1  Black formal dress with bolero
1 Black Shell with long skirt
1 Casual Sweater
1 Black Blazer
2 pairs of dress slacks, 1 pair of blue jeans
2 Long sleeved blouses
2 Short sleeved blouses
2 Dressy blouses
3 Short skirts and 1 white short sleeved sweater
Jewelry for both day and evening
1 pair of formal evening shoes
1 pair of dressy shoes
1 Formal evening purse
1 Evening purse
Toiletries (not shown)
8 days of Undies (not shown)
1 tote bag (not shown)
2 Ziploc bags
2 Trash bags

I always wore the more bulky clothes and a pair of comfy shoes with socks on the days of my flights, so that I could free up some room in the luggage and still kept myself warm in the airplane. I carried a big carryall bag for sightseeing.  The tote bag was just in case I had too many souvenirs to bring home. The ziploc bags were in case I wanted to pack for something that would spill in the luggage later on. The trash bags were for dirty laundries. Those did not take up any room.

I knew the temperature in Florida would be humid and warm, but it was still cold here in the San Francisco area.  So I wore layers of clothing before we arrived in Florida.  From past vacations,  I have learned to bring a structure jacket which has room to fit a sweater underneath in case the weather suddenly changes.  I remembered when I went to New Orlean, the weather was really warm at that time. I only brought some clothes that were light weight and a thin brown blazer because I was going to a convention.  But the weather suddenly changed to windy and cold one night while we were going to dinner at  the French Quarter.  Fortunately I had brought a brown sweater with me to wear in the airplane.  The most important thing was I still looked presentable in a jacket and was still able to attend some evening functions.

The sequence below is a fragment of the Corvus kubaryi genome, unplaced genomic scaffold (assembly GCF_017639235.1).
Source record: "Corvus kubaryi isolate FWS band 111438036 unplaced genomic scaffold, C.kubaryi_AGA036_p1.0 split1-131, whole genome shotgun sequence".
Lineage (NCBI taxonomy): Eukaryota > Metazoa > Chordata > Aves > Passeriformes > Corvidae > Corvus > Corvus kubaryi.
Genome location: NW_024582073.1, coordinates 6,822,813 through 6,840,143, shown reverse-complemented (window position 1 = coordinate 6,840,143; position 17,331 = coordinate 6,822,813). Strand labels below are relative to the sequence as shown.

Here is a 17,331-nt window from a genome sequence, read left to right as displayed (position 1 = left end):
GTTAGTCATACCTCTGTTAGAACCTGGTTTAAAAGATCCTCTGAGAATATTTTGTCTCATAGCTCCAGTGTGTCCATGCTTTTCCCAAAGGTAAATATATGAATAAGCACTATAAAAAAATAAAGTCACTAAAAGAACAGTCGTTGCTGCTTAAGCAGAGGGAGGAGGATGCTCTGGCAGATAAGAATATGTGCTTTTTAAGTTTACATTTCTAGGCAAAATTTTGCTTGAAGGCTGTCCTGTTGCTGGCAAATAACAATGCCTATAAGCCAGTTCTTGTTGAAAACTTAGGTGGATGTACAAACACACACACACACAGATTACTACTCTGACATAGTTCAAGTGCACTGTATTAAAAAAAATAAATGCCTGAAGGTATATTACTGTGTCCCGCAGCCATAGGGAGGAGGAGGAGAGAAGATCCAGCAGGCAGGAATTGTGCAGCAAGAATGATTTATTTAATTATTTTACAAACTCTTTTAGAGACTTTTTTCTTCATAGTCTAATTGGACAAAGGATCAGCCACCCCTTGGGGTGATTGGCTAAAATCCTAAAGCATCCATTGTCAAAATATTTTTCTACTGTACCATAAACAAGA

There's a dress code that flip flops are not allowed in any dining rooms and theatre.  For the two formal evenings, I wore the glittering shoes ( I called them my glass slippers) and the satin black purse. I was able to change into different outfits for the rest of 5 evenings for dinner with the black slacks and black skirt. I wore the black shoes and used the small black purse every night. I had enough blouses to rotate and wear during the daytime for sightseeing or for while we were at sea.  The white short sleeves was light weight enough to wear or stuff in my bag during the daytime.

Most of my clothes were planed to go with black color.  I feel like it was too dark of a color to bring to a fun trip.  I threw in a red and white striped sailor top for nautical looks. I also had a black and white floral prints scarf, but I did not need to use it.  I purposely packed skirts to go with all my tops so I could rotate some of them for dinner.  I had 3 sets of jewelry, one for formal evening, one for dinner and another set for daytime.  I often over packed my luggage since I was always afraid I would get too hot or too cold that I don't have the right clothes to wear.  This time I felt good that I packed adequately, so I like to keep a record of what I did for future reference!

Friday, February 19, 2010

Shark's Fins Soup

This is a soup only served on special occasions.  Here's how I prepared the soup:

2 Dried Shark's Fins
2 Scallions
5 slices of ginger
1 pot of boiling water to prepare shark's fins
1 whole chicken
1 6 oz. pork
2 slices of Smoked Virginia Ham
1 pot of cold water to make chicken stock
4 Shiitake Mushrooms
2 Dried scallops